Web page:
There has been an ocean of skepticism that has bordered on cynicism with Iowa football and retention.
The skepti-cyni is earned. Iowa lost Marcus Coker this offseason. He literally was a poster player for the blend of academics and football. An investigation that didn’t lead to an arrest and a reinstatement process that Coker didn’t agree with, and he’s gone.
OK, enough. Iowa will have its retention problems. Every FBS program does. It’s breakage. It’s part of doing business.
Maybe, just maybe, Reese Fleming is a recruit you all can simply throw yourselves behind and cheer to your hearts out for.
Comes from a tough neighborhood in Chicago. Dad has been in and out of jail and not really a factor in his life. He was raised by his mom and grandmother. He takes school seriously and takes his athletics seriously. He tore an ACL this season and is ahead of schedule in the rehab, challenging Chicago Curie tracksters to races.
There might be some bumps on the road. It’s a five-year deal during what can be a dramatic portion of a young person’s life. Throw college life into the glare of Big Ten college football and you might pick up on a few blemishes.
I’ve only talked to Reese (real name is Maurice, but he said everyone calls him “Reese”) on the phone, but I’ve talked to his prep coach Tyson LeBlanc.
Let down your skepti-cyni for a minute. I think you’ll have fun with this kid.
From ESPN.com: Fleming is essentially a wide receiver or safety prospect lined up as a Wildcat QB for his skills as a runner. He is very gifted and versatile and displays the type of speed, quickness and change-of-direction skills you like to see. He has good size, adequate bulk and a muscular frame. He looks like a wide receiver with scatback-type run talent. Most of his production comes from his legs and he is a not a candidate to remain at quarterback at the next level, but has upside to develop as a big play wide receiver. He is a player with outstanding initial burst as a runner. Reaches top gear rapidly and possesses lateral agility to stop and start with little wasted motion. At QB he has repeatedly shown he can pull a rabbit out of a hat when scrambling, buying time and making people miss with his legs to keep plays alive and make plays on the ground. He is a smooth and fluid athlete in his overall movement skills and his top end speed is very good. He possesses all the physical traits you would like to see in a wide receiver or defensive back. Obviously Fleming will need to make a position transition. He has got to develop route structure and refinement at all levels of the passing game. He can win with pure athleticism at this level, but will need more to his game to up his play in college. He may be flying under the radar of BCS level programs at this time. Good player with positional versatility.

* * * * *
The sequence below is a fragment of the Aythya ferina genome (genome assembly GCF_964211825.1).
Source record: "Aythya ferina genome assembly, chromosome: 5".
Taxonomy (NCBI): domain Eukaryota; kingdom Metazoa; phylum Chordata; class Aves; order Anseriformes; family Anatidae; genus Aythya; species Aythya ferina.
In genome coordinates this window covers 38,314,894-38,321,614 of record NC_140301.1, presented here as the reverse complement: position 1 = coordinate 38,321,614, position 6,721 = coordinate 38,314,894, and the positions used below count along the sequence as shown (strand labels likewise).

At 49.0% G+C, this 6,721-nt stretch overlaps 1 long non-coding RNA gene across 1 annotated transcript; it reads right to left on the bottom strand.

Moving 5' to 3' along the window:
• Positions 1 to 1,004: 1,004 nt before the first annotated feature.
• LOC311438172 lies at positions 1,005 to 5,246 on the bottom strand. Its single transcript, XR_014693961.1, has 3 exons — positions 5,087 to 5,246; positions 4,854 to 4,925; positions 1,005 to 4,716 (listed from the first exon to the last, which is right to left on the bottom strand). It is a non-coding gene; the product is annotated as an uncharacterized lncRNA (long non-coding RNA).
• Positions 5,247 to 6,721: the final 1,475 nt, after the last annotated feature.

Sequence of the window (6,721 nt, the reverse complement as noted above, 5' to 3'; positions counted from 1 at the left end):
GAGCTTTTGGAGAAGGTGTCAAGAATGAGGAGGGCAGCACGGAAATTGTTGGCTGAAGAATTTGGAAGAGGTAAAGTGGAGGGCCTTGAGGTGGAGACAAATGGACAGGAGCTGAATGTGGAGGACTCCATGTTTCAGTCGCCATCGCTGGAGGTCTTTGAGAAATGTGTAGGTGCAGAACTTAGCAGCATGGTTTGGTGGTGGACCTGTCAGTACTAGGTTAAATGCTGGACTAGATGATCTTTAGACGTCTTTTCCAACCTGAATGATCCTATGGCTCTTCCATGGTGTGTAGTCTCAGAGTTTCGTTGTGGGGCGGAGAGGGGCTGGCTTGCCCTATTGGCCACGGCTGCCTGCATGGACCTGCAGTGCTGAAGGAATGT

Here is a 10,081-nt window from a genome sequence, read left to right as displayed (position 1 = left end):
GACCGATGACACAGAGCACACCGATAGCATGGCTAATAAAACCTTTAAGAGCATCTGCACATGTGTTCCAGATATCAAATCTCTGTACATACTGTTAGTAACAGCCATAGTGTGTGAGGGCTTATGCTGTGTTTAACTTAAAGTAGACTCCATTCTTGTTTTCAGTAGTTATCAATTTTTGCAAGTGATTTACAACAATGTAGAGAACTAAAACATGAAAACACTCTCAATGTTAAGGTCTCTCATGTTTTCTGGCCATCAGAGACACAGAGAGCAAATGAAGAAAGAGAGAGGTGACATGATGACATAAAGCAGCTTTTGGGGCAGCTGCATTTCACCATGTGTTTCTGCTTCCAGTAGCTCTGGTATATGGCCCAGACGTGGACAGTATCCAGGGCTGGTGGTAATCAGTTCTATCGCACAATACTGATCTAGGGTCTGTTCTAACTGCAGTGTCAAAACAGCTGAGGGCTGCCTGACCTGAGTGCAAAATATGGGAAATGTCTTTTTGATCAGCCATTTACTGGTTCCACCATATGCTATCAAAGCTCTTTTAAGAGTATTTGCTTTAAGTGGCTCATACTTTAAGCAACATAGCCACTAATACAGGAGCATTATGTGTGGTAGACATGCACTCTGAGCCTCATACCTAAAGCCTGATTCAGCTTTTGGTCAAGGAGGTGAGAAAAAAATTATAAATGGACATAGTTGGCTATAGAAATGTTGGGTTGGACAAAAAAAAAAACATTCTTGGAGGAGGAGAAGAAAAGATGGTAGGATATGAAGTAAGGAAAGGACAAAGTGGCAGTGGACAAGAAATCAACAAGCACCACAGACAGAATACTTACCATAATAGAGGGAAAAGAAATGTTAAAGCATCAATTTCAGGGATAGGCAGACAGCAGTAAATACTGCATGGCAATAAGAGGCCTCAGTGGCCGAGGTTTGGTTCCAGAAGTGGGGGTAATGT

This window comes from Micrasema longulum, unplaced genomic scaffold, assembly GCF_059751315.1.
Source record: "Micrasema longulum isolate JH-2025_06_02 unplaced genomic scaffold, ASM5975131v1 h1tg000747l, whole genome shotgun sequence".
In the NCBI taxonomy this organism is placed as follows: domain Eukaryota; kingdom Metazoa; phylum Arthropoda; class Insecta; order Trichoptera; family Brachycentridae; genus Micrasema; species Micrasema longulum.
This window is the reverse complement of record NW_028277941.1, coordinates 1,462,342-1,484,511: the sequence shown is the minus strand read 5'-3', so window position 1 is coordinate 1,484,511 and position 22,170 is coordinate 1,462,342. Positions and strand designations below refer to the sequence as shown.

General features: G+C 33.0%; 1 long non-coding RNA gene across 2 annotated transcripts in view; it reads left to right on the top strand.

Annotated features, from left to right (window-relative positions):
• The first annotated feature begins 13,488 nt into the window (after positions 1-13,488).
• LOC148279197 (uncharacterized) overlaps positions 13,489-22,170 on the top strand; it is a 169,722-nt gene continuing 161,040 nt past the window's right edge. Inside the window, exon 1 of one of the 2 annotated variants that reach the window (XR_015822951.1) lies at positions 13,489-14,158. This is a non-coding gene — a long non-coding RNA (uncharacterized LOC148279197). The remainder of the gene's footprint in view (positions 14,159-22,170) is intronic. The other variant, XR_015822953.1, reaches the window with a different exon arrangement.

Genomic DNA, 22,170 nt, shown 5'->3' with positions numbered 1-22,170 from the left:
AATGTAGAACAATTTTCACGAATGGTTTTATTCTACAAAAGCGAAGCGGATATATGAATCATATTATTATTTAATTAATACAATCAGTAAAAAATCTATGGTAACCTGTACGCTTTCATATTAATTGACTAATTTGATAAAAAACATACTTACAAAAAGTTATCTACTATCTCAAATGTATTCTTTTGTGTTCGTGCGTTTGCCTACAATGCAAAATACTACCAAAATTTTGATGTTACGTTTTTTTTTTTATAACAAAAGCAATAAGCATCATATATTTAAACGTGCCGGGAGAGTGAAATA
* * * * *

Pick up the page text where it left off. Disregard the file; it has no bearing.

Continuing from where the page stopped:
What Iowa coaches said
Head coach Kirk Ferentz: Maurice, as you probably well know, is a really charismatic young guy. He’s got a really special personality to him. If you meet his mom and his grandmother, you get a little clue and insight in terms of where that comes from.
We were very impressed with Maurice. He came to one of our one-day camps back in June, and he won all of us over that way, offense and defense. Then we got to know Maurice, and it was even more we felt better about everything. It was really exciting for us. That’s important. A nice sidebar or a nice benefit we enjoyed is that Maurice is pretty active, and players seem to know players. He was really active on the recruiting front. He’s got a great personality. He’s pretty persuasive. I don’t think there’s any question he helped us a little bit with some of the other guys and we appreciate that.
Recruiting coordinator Eric Johnson: He’s another guy who could play on either side of the ball. Tremendous personality. Kid loves football. This kid kind of a reminds me of Jovon Johnson (former Hawkeye who was named the CFL’s defensive player of the year this season). A gym rat type of guy. Electric personality.
What I think
Again, I can totally see and understand Iowa starting Fleming at corner. Ferentz has consistently said over his 13-plus seasons that corner is the toughest position to recruit right next to defensive tackle. If you find a the right body type and body control, try that prospect at corner. You can always move him.
Iowa was the first school that tried to recruit Fleming as a corner. All of his other offers were as receiver except for Georgia Tech, which wanted him to play option QB.
Fleming went to Iowa’s summer camp and showed he could play corner.
“I know he was a little nervous about it,” Curie coach Tyson LeBlanc said. “His thought process was, I’m an offensive-minded guy, I don’t know if I can make the transition. The coaching staff at Iowa did a great job of selling the transition to him. He did play free safety for us.
“The thing I tried to stress to him was, you can be an offensive-minded guy and play defense. I use the analogy of Deion Sanders. He wasn’t trying to knock anyone out, but if the ball was in the air he was going to go get it.”
He will tackle at Iowa. Phil Parker defensive backs tackle (and, as DC, you can bet Parker will still imprint that on the secondary).